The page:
"His credentials are pretty good, the book is pretty impressive behind his name," said Leyland. "While he didn't play a whole lot last year, we're just hoping he's getting back into the swing of the things. Obviously, that would be a big plus for us. This guy's a professional hitter, not doubt about it."

Stopping the running game: Opponents have stolen three bases in five attempts against the Tigers through the season's first 21 games. Both figures are tied for the fewest in the Majors with the New York Yankees.

Rodriguez, of course, has been a major factor. A year ago, I-Rod threw out 44.1 percent of baserunners attempting to steal.

However, Leyland feels that his pitchers have done a good job, not only in keeping the runners close to first, but throwing the ball to home plate.

"I think Pudge is a factor, but I think that [Justin] Verlander and [Joel] Zumaya and the guys [other pitchers] are 1.1, 1.2 [seconds to home]," said Leyland. "And that's pretty hard to run on that, especially with Pudge Rodriguez back there. It's a combination of things."

Still Leyland was wary of the Angels, who had stolen 15 bases in 19 attempts this season.

"[Angels manager] Mike Scioscia will run on anybody. He's not going to let anybody shut his running game down or at least attempt it, because he's an aggressive guy and he's smart. He's not going to be intimidated by anyone. We are aware of the fact that they want to run, and it's always a cat-and-mouse game."

A new song coming to Comerica? Bill Slayback, the former Detroit Tigers pitcher who penned the baseball song "Move over Babe (Here comes Henry)," has a new CD titled "Lady Dancing on Fire." Leyland, for one, wants it played at Comerica Park.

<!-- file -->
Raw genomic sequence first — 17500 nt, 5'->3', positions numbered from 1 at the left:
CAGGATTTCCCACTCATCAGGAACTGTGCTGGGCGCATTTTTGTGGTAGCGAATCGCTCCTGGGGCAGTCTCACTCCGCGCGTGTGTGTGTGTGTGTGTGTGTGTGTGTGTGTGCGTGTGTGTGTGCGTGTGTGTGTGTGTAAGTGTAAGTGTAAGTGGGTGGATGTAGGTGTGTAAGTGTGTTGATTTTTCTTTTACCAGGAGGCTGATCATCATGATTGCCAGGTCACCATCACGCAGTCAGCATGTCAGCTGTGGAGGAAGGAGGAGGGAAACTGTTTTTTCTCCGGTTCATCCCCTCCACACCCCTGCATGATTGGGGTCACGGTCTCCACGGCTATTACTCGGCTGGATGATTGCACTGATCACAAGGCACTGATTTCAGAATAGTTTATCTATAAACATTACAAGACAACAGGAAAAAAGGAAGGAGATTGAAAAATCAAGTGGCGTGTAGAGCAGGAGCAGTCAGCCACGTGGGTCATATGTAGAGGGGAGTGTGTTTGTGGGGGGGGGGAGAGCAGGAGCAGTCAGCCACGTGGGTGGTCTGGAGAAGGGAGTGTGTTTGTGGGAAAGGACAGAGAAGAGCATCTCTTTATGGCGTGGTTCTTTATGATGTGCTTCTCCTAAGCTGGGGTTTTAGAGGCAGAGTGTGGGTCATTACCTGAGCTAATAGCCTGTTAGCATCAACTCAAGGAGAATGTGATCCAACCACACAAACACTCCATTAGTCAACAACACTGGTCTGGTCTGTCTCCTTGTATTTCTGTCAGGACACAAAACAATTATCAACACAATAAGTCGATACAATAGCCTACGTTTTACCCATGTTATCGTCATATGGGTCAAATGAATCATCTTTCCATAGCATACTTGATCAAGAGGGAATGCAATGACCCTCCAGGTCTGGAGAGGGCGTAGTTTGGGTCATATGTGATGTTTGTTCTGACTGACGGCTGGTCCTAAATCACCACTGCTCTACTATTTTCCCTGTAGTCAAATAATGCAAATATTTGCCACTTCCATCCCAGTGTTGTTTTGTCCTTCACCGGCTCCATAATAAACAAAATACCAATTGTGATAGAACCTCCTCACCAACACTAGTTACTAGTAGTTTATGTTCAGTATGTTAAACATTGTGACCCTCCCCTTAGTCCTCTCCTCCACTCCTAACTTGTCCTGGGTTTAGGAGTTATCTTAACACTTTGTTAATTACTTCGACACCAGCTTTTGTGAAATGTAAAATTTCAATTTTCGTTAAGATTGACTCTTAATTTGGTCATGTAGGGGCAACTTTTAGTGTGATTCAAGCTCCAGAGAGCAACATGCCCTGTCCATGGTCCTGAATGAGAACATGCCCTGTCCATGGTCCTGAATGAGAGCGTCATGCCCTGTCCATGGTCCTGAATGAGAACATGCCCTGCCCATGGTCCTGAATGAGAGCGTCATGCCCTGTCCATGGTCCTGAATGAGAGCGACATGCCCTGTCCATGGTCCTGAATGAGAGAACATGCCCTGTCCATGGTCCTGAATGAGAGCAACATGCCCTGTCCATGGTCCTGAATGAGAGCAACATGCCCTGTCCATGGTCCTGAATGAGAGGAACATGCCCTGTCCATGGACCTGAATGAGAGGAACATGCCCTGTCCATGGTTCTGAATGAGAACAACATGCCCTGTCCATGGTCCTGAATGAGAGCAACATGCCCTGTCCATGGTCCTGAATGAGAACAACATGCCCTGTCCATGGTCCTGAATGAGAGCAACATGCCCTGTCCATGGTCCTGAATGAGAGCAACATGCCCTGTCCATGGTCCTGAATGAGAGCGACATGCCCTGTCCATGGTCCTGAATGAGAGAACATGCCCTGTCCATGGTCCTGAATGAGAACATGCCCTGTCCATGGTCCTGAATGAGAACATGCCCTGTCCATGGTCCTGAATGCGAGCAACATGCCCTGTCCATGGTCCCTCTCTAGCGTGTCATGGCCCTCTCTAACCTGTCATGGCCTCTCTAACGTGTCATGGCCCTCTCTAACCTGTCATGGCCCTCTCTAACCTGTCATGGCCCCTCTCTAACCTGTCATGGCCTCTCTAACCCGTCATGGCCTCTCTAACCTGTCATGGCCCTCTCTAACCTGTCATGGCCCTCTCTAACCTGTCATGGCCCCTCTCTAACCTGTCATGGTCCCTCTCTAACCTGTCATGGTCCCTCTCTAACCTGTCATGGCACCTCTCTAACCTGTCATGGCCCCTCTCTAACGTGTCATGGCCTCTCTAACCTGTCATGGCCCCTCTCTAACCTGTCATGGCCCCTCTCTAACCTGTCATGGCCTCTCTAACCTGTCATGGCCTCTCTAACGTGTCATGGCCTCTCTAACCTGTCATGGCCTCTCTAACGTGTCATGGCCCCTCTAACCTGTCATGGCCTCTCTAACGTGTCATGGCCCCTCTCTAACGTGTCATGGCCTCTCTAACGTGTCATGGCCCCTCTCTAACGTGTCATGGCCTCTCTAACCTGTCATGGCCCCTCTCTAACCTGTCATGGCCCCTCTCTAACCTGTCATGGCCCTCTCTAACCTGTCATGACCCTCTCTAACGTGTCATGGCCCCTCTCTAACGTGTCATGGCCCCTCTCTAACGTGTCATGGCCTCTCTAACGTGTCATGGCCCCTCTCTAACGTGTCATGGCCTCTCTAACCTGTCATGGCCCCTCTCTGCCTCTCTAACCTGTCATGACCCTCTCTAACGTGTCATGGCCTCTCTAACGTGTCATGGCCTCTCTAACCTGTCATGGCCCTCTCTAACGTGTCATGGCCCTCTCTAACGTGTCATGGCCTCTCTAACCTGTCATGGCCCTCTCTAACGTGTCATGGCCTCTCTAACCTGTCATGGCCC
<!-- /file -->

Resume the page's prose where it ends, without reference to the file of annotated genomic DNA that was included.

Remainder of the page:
"I have something that I want the Tigers to play at Comerica Park," said Leyland before Wednesday's game. "'Lady Dancing on Fire' by Billy Slayback. It's outstanding; It has all the stuff; It's tremendous. He did all the music, all the instruments, he played them all.

Along with the CD, Leyland got a visit from an old friend.

"This is good, now, I listened to it [on Tuesday]," said Leyland. "[Slayback] came in to see me, he and John Young. They actually came to see me and Gene [Lamont] both. He gave Gene and I one of these CDs. We're going to play it on the plane [during Wednesday night's trip home]."

Young, an infielder, played with Slayback on the 1971 Tigers team.

"John's a real good buddy of mine," said Leyland. "He was one who always said that he never came to Spring Training in shape because if he did, they would find out that he couldn't play."

On deck: The Tigers have a day off on Thursday, and Leyland plans to get a hair cut and search for a new house with his wife and children.

On Friday, the Tigers open a seven-game homestand. Southpaw Nate Robertson (2-2, 4.98 ERA) takes the mound against the Twins and right-hander Brad Radke (2-2, 7.50 ERA) at 7:05 p.m. ET.

This story was not subject to the approval of Major League Baseball or its clubs.